As soon as word began to spread through the local radio station that the mission team had arrived, the hospital quickly filled with expectant mothers, people in need of outpatient services, and others who required surgery and emergency care.
“Unfortunately, there were several tragic cases in which we were limited in how much we could do given the lack of available medications, laboratory studies, medical equipment, and of course specialists,” Kimberly said. “However, I was always amazed with how much we could still do with so little.”
The operating room often times went without electricity and the only imaging modality available was a small portable ultrasound machine that had been donated to the hospital. None of the permanent staff at the hospital knew how to operate the machine so it went unused until Kimberly and Ian arrived.
In one case, an 18-year-old woman was suffering from an overwhelming infection of the pelvis. She had already undergone a hysterectomy without anesthesia or medication, and was traumatized by the experience. Ultrasound helped to confirm the suspicion of a tubo-ovarian abscess. This time using ketamine for sedation, Kimberly and Ian were able to operate on the patient and complete a successful drainage of the infection.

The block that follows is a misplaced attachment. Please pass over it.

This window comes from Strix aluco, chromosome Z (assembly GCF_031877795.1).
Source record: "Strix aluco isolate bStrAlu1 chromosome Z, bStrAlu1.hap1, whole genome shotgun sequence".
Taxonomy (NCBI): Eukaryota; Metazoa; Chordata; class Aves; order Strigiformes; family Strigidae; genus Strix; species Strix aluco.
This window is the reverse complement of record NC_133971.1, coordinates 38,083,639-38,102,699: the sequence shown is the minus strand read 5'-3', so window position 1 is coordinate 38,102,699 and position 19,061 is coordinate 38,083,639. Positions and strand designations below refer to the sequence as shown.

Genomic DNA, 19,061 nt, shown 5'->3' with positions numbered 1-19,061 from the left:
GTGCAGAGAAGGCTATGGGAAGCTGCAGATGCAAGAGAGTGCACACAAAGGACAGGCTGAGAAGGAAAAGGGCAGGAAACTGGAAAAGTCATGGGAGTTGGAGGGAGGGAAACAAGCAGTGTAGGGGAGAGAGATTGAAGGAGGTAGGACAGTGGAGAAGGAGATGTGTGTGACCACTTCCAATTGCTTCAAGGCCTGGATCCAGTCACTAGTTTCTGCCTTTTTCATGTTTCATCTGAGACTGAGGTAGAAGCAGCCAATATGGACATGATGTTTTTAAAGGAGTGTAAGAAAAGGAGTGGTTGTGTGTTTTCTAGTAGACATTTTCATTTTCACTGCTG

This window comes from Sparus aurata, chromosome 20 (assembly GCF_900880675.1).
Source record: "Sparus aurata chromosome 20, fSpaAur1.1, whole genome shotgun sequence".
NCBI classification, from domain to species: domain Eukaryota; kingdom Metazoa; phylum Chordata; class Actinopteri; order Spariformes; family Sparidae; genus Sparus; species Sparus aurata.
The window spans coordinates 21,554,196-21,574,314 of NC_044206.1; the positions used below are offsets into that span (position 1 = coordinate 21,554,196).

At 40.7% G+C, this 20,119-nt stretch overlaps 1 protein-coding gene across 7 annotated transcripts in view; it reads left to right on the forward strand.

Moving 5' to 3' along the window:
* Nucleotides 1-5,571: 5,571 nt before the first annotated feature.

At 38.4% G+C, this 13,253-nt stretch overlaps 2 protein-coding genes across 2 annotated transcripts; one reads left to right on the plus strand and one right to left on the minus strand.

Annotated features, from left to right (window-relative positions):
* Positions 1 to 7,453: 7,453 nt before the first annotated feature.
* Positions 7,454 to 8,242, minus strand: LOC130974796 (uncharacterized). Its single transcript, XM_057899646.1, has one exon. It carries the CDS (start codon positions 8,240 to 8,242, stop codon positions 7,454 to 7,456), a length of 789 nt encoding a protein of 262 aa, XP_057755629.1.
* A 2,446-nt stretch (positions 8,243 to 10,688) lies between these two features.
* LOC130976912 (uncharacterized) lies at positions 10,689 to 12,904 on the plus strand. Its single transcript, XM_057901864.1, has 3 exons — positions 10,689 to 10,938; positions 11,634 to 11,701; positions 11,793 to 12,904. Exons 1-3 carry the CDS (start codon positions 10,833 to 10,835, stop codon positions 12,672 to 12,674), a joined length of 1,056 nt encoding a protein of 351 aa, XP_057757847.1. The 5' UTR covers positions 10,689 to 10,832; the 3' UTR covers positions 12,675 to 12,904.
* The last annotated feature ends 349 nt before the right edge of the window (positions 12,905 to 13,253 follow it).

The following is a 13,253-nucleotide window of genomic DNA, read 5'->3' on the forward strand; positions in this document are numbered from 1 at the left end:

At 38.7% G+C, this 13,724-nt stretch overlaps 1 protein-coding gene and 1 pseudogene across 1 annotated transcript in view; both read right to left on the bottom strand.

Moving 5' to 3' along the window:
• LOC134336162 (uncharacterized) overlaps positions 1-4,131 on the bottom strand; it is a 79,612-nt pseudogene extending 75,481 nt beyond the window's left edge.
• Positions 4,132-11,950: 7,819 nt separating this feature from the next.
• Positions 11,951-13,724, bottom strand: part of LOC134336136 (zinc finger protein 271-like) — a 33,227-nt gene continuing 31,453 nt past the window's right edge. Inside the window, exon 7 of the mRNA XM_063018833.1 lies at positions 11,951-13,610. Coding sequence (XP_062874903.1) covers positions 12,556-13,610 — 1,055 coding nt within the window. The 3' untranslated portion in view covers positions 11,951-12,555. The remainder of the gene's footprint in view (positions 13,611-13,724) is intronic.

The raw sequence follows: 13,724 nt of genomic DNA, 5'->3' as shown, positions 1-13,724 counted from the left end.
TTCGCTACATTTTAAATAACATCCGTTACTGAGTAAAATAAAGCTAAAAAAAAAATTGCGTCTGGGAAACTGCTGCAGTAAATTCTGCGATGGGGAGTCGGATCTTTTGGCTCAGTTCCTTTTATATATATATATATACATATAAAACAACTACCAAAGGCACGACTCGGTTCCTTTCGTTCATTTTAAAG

“Despite the prior suffering this patient endured and the hard reality that she will never be able to have children, her spirit was never broken. She greeted me every day with a smile and a hug,” Kimberly said. “I have received news since returning that she is doing great and is out of the hospital. She was one of many patients I felt privileged to care for. The impact the patients had on our team was greater than they could ever know.”
The mission team spent time not only helping patients but also handed out two duffle bags full of homemade diapers, dresses, and hats to new moms and babies; took a boat trip to see the river’s waterfalls; and spent some time visiting Ron’s brother’s gravesite.
Throughout their time in Sierra Leone, each group member felt the deep emotional and spiritual impact the people had made on them despite all that the residents had suffered through for the past 26 years.
“I met mothers who had lost children from malaria and other treatable diseases and heard about others who died in childbirth because they couldn’t afford the three dollar trip from their village to the hospital,” Kimberly said. “And despite the daily tragedies arising from insufficient health care, a decade-long civil war, an Ebola epidemic, and an overwhelming lack of support from central or local government agencies, the people we met in Sierra Leone were loving, gracious, and resilient. It was one of the greatest privileges of my life to spend two weeks with this community.”
It is both Kimberly and Ron’s hope that more residents and medical staff will understand and have a desire to gain the invaluable experience of serving people in desperate need of health care services.
To help in this mission, Southwestern Medical Clinic Foundation is providing limited scholarships to those in the medical industry who feel called to serve on short-term medical missions across the globe. If you or someone you know is interested in short-term mission work, visit www.swmcf.org to learn more about the scholarship program, read other impactful stories, and mission trip applications.